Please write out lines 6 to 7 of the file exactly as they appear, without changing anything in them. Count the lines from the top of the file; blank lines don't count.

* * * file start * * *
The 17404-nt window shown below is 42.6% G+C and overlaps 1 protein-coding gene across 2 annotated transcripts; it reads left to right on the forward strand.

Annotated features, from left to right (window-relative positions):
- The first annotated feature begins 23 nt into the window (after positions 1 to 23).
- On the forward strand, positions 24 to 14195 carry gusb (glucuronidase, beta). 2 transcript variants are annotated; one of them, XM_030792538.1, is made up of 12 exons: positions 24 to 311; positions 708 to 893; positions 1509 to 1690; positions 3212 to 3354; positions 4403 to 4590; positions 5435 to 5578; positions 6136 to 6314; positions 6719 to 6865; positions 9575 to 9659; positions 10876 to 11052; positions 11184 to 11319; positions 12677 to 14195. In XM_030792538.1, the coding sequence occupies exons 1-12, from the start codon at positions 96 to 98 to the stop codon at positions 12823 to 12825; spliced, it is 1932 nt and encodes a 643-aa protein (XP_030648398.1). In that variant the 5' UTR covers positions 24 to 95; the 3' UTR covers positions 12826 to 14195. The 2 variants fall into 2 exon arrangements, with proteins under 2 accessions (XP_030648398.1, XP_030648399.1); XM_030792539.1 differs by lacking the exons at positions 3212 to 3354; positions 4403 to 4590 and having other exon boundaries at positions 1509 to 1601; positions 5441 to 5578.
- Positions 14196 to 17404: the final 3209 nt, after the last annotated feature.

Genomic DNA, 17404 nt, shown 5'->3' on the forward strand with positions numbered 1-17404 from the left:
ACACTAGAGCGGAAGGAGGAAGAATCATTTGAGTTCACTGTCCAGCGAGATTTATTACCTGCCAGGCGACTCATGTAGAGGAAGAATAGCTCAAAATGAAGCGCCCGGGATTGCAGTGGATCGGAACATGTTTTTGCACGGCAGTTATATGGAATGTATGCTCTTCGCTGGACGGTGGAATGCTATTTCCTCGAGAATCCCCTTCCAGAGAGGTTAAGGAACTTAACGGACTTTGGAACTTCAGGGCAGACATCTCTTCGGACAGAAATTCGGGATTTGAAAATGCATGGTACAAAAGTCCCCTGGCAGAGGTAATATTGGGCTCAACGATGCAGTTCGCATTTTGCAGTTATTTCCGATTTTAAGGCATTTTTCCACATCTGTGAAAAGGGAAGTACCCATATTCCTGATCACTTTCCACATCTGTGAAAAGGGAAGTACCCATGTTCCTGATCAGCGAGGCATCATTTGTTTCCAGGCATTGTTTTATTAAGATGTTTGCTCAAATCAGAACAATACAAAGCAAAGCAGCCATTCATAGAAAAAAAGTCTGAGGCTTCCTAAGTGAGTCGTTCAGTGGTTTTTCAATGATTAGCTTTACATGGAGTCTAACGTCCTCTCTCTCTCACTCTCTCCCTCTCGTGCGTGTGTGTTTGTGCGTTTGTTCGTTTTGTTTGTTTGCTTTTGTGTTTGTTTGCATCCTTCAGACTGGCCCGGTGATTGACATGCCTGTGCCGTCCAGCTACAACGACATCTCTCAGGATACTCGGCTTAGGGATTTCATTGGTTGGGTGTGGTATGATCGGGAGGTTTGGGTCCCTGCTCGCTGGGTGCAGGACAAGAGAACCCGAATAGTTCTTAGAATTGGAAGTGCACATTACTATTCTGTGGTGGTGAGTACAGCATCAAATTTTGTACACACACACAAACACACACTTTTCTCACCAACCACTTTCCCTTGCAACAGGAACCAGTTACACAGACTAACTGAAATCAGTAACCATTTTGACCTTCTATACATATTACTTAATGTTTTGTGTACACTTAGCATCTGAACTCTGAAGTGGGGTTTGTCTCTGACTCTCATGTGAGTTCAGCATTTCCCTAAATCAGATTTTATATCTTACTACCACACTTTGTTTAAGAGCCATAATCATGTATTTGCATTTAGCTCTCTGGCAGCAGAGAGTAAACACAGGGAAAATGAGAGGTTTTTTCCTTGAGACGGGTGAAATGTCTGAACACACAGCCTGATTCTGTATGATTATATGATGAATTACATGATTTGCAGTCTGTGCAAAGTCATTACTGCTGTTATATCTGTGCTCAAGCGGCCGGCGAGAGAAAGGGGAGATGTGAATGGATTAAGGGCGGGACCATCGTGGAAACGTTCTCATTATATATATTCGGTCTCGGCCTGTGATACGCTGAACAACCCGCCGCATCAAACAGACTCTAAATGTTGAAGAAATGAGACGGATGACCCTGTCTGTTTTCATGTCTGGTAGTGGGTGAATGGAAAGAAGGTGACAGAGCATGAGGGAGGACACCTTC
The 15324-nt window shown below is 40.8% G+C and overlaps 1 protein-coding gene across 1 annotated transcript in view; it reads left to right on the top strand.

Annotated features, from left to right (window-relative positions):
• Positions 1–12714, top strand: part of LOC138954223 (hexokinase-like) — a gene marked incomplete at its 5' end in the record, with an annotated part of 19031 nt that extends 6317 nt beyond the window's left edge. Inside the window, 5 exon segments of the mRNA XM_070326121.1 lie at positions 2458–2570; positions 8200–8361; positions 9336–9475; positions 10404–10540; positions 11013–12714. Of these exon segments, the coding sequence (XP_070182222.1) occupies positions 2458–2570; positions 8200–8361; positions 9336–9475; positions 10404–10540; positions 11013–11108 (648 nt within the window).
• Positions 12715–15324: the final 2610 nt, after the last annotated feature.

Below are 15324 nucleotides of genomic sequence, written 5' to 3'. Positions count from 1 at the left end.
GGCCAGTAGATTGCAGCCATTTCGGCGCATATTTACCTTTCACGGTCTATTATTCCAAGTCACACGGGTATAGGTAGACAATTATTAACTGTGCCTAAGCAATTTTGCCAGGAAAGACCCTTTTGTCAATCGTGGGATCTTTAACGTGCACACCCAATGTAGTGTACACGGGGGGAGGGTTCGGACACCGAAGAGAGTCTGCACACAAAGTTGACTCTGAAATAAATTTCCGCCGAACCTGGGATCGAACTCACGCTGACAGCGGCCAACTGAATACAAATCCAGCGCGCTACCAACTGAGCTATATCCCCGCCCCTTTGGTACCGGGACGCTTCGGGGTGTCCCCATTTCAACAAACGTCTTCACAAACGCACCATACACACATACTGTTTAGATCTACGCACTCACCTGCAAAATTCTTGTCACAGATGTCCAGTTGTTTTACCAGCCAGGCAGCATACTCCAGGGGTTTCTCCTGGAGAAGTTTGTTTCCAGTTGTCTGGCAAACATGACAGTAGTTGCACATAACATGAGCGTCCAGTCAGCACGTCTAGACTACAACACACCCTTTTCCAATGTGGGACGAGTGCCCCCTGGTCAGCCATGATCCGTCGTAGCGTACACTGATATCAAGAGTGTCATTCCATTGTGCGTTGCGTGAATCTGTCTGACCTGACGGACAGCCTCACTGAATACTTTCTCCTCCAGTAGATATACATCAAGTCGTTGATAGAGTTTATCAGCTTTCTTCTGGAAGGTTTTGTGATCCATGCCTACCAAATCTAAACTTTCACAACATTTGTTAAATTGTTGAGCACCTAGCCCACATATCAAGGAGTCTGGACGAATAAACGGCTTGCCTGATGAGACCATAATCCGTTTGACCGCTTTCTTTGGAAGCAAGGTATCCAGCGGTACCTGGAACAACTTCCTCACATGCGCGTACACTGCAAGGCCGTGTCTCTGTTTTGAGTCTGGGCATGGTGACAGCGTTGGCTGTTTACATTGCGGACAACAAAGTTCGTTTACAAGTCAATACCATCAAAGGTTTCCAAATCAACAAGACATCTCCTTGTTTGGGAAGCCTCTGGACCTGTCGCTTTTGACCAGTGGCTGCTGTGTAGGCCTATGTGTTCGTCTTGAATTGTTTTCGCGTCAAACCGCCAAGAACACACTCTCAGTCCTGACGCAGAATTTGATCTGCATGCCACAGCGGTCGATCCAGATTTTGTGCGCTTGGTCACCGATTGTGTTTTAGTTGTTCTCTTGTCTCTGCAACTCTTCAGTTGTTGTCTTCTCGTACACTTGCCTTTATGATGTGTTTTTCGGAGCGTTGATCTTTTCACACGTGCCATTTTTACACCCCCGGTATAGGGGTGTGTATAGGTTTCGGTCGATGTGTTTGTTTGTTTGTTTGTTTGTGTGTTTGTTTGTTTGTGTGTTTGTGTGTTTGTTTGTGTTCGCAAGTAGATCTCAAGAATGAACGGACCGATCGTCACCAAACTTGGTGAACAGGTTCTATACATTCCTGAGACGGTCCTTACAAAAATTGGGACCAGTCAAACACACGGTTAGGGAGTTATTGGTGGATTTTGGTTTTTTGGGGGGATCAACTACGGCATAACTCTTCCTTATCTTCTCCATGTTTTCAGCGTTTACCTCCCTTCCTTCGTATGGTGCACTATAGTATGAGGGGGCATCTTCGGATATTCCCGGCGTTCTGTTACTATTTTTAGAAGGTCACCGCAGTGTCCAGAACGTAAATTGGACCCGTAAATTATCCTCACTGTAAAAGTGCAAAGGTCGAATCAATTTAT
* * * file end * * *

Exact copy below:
Genomic DNA, 17404 nt, shown 5'->3' on the forward strand with positions numbered 1-17404 from the left:
ACACTAGAGCGGAAGGAGGAAGAATCATTTGAGTTCACTGTCCAGCGAGATTTATTACCTGCCAGGCGACTCATGTAGAGGAAGAATAGCTCAAAATGAAGCGCCCGGGATTGCAGTGGATCGGAACATGTTTTTGCACGGCAGTTATATGGAATGTATGCTCTTCGCTGGACGGTGGAATGCTATTTCCTCGAGAATCCCCTTCCAGAGAGGTTAAGGAACTTAACGGACTTTGGAACTTCAGGGCAGACATCTCTTCGGACAGAAATTCGGGATTTGAAAATGCATGGTACAAAAGTCCCCTGGCAGAGGTAATATTGGGCTCAACGATGCAGTTCGCATTTTGCAGTTATTTCCGATTTTAAGGCATTTTTCCACATCTGTGAAAAGGGAAGTACCCATATTCCTGATCACTTTCCACATCTGTGAAAAGGGAAGTACCCATGTTCCTGATCAGCGAGGCATCATTTGTTTCCAGGCATTGTTTTATTAAGATGTTTGCTCAAATCAGAACAATACAAAGCAAAGCAGCCATTCATAGAAAAAAAGTCTGAGGCTTCCTAAGTGAGTCGTTCAGTGGTTTTTCAATGATTAGCTTTACATGGAGTCTAACGTCCTCTCTCTCTCACTCTCTCCCTCTCGTGCGTGTGTGTTTGTGCGTTTGTTCGTTTTGTTTGTTTGCTTTTGTGTTTGTTTGCATCCTTCAGACTGGCCCGGTGATTGACATGCCTGTGCCGTCCAGCTACAACGACATCTCTCAGGATACTCGGCTTAGGGATTTCATTGGTTGGGTGTGGTATGATCGGGAGGTTTGGGTCCCTGCTCGCTGGGTGCAGGACAAGAGAACCCGAATAGTTCTTAGAATTGGAAGTGCACATTACTATTCTGTGGTGGTGAGTACAGCATCAAATTTTGTACACACACACAAACACACACTTTTCTCACCAACCACTTTCCCTTGCAACAGGAACCAGTTACACAGACTAACTGAAATCAGTAACCATTTTGACCTTCTATACATATTACTTAATGTTTTGTGTACACTTAGCATCTGAACTCTGAAGTGGGGTTTGTCTCTGACTCTCATGTGAGTTCAGCATTTCCCTAAATCAGATTTTATATCTTACTACCACACTTTGTTTAAGAGCCATAATCATGTATTTGCATTTAGCTCTCTGGCAGCAGAGAGTAAACACAGGGAAAATGAGAGGTTTTTTCCTTGAGACGGGTGAAATGTCTGAACACACAGCCTGATTCTGTATGATTATATGATGAATTACATGATTTGCAGTCTGTGCAAAGTCATTACTGCTGTTATATCTGTGCTCAAGCGGCCGGCGAGAGAAAGGGGAGATGTGAATGGATTAAGGGCGGGACCATCGTGGAAACGTTCTCATTATATATATTCGGTCTCGGCCTGTGATACGCTGAACAACCCGCCGCATCAAACAGACTCTAAATGTTGAAGAAATGAGACGGATGACCCTGTCTGTTTTCATGTCTGGTAGTGGGTGAATGGAAAGAAGGTGACAGAGCATGAGGGAGGACACCTTC